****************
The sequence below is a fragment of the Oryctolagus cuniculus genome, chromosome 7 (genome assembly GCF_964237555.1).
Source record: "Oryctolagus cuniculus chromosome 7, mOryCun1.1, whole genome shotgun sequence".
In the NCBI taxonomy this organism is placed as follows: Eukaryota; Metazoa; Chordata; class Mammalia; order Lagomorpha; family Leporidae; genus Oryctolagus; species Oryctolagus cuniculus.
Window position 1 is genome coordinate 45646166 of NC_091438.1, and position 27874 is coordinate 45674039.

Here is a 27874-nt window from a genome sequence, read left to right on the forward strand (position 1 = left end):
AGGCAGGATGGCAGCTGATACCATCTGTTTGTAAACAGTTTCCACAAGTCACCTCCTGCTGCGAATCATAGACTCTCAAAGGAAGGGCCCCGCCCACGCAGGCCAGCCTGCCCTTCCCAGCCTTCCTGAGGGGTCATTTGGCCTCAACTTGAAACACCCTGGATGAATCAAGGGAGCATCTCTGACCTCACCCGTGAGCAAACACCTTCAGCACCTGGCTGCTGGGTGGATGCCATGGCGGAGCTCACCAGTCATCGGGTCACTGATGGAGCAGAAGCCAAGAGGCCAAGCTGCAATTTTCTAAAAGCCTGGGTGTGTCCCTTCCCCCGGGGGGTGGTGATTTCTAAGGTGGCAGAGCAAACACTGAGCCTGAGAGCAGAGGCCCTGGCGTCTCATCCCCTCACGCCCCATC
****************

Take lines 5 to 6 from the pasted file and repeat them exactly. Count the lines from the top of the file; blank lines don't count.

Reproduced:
Here is a 27874-nt window from a genome sequence, read left to right on the forward strand (position 1 = left end):
AGGCAGGATGGCAGCTGATACCATCTGTTTGTAAACAGTTTCCACAAGTCACCTCCTGCTGCGAATCATAGACTCTCAAAGGAAGGGCCCCGCCCACGCAGGCCAGCCTGCCCTTCCCAGCCTTCCTGAGGGGTCATTTGGCCTCAACTTGAAACACCCTGGATGAATCAAGGGAGCATCTCTGACCTCACCCGTGAGCAAACACCTTCAGCACCTGGCTGCTGGGTGGATGCCATGGCGGAGCTCACCAGTCATCGGGTCACTGATGGAGCAGAAGCCAAGAGGCCAAGCTGCAATTTTCTAAAAGCCTGGGTGTGTCCCTTCCCCCGGGGGGTGGTGATTTCTAAGGTGGCAGAGCAAACACTGAGCCTGAGAGCAGAGGCCCTGGCGTCTCATCCCCTCACGCCCCATC